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Twister: Special Edition

Warner Home Video

Starring Bill Paxton and Helen Hunt

Directed by Jan de Bont

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When Twister was released in May of 1996, it was reviled by the critics and embraced by the public, going on to earn in its initial run some $241 million (after a budget of $92 million). I'm sure that in my capacity as a bi-weekly reviewer at the time I was dismissive of it too. I probably was reacting to the screenplay's reliance on tired transitional devices such as the eldritch "We are not going. We are not going" type statement that precedes a shock-cut to everyone arriving at the place the protester resisted. I'm a little afraid to look up that review right now to find out what I said, because since then I've developed a sneaking affection for the film, a guiltily hidden joy in its complex simplicity. I've found myself watching it again and again on cable whenever it happened to be in the neighborhood. And no, my low-grade obsession is not (solely) based on Helen Hunt. Twister is the movie you go to if you want to learn how to shoot cars.

Certainly, at the time, Hunt was one of the film's big draws. She was at the height of her popularity as a sitcom star and was poised a year later to win an Oscar for As Good as It Gets. So she appeared in the film just at that moment before we were all on the verge of getting burned out on her mannerisms, the pursed lips, the leonine hair, the half-smile that emerges and retreats just before an ironical "OK." We were about to be burned out on her in the same way we eventually grow weary of all big, popular television stars. But this was her moment in the sun (or wind rather), looking radiant, the perfect American girl du jour. And I will acknowledge that she looks awfully cute with that tight white tanktop and khaki pants and big sports watch and competent manner masking a vulnerable brooding over her busted marriage. But that's not completely why I like the film.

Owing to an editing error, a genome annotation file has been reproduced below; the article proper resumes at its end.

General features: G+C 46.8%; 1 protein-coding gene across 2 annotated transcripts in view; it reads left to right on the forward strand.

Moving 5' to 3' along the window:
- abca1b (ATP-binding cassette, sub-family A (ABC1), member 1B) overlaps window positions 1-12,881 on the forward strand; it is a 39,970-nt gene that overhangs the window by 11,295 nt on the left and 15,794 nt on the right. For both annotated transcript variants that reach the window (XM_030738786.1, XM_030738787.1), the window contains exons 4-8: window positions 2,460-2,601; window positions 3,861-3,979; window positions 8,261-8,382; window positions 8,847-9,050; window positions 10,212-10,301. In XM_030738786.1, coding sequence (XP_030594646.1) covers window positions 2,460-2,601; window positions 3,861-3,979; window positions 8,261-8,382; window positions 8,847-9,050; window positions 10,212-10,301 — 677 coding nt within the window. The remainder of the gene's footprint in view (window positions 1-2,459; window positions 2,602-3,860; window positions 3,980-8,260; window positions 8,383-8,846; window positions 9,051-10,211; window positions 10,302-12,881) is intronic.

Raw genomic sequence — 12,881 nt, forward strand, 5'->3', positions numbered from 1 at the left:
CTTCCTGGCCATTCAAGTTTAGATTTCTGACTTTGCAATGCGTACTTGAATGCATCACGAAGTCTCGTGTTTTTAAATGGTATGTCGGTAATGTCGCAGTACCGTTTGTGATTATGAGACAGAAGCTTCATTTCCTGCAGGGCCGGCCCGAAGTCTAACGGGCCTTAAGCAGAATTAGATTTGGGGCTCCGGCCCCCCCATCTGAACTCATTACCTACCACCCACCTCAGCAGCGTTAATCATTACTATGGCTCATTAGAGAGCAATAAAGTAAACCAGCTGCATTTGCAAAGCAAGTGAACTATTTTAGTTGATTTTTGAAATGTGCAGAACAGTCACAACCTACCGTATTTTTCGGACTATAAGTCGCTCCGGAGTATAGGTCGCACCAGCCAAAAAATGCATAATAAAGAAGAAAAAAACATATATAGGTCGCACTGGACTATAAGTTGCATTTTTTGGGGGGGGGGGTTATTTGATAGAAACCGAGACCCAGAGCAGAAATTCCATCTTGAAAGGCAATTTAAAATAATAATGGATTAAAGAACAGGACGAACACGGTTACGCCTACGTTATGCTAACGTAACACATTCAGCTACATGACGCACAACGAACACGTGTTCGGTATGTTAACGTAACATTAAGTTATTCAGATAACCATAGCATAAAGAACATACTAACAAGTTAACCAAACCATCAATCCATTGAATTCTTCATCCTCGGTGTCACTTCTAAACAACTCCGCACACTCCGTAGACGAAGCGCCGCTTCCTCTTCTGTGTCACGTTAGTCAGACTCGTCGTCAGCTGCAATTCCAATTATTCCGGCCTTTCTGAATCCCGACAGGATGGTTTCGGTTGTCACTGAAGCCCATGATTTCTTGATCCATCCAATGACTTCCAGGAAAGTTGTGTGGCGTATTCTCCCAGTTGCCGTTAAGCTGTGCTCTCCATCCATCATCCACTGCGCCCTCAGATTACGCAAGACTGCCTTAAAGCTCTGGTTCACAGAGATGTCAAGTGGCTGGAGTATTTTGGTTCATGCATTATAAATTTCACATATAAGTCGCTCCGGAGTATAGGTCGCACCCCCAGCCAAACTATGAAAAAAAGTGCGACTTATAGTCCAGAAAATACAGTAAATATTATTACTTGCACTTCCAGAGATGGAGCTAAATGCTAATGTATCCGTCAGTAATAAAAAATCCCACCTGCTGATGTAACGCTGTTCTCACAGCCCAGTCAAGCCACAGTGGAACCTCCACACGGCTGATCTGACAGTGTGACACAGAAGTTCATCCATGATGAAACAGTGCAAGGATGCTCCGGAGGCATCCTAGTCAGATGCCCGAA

I liked the film for the same reason that everyone else in America wanted to see it at the time — for that goddamn tractor-tire crashing through the front windshield of a pick-up truck that everyone saw in the last shot of the trailer. The filmmakers never used that shot in the finished film (and it's hard to tell where it might have appeared if they did), but the Twister DVD thankfully includes this trailer in the supplements package, and it even uses the shot on the animated menu. That shot was both the product of super realistic state-of-the-art computer graphics and a sign that Twister would be a great car film. And indeed it is.

This is not to ignore the fact that the movie has a rather simplistic story line and intelligence-insulting character development. Credited to Michael Crichton and his current wife, the Canadian actress-turned-author Anne-Marie Martin (who as Eddie Benton appeared in a bunch of familiar '80s horror films and as the character Dori Doreau in Sledge Hammer!) the screenplay blends Crichton's usual hi-tech, jargon-rich subject matter with a bare bones, subplot-free narrative. The film takes place in the course of one and a half days during "a record outbreak of tornados," as scientist-turned-TV weatherman Bill Harding (Bill Paxton) seeks out his estranged wife and fellow scientist Jo (Hunt) in Oklahoma twister country to have her finally sign their divorce papers. With the future Mrs. Harding (Jami Gertz, hereby definitively breaking the fabled Gertz Curse), in tow, at least for a while, the two Hardings suspend the divorce proceedings to chase, with a crew of ragtag slackers and bohemians, a succession of increasingly forceful tornados in order to release a tub of sensors, designed by Harding, that will finally reveal the truth of how twisters work. They are dogged by Cary Elwes as Dr. Jonas Miller, leading his caravan of ominous black vans, like the black helicopters of conspiracy culture; he is a "corporate kissbutt," a man who, as Harding famously says at one point, is not in it for the science but for the money.

Yes, indeed, the script is more or less an excuse for CGI storm effects. But as a practitioner of the contemporary action film, director Jan de Bont is second only to John McTiernan, and maybe Renny Harlin, in his mastery. They worked together on Die Hard, and that movie — with its breaking glass and blue sheen and lens flare (formally an anathama among DPs) — established de Bont as the premiere action cinematographer. That's quite a distance from the man who started out shooting Paul Verhoeven's vigorous art films in Holland in the '60s and early '70s. He also shot The Hunt for Red October, Basic Instinct, and Donner's Lethal Weapon 3 before transitioning to directing with the clever Speed in 1994.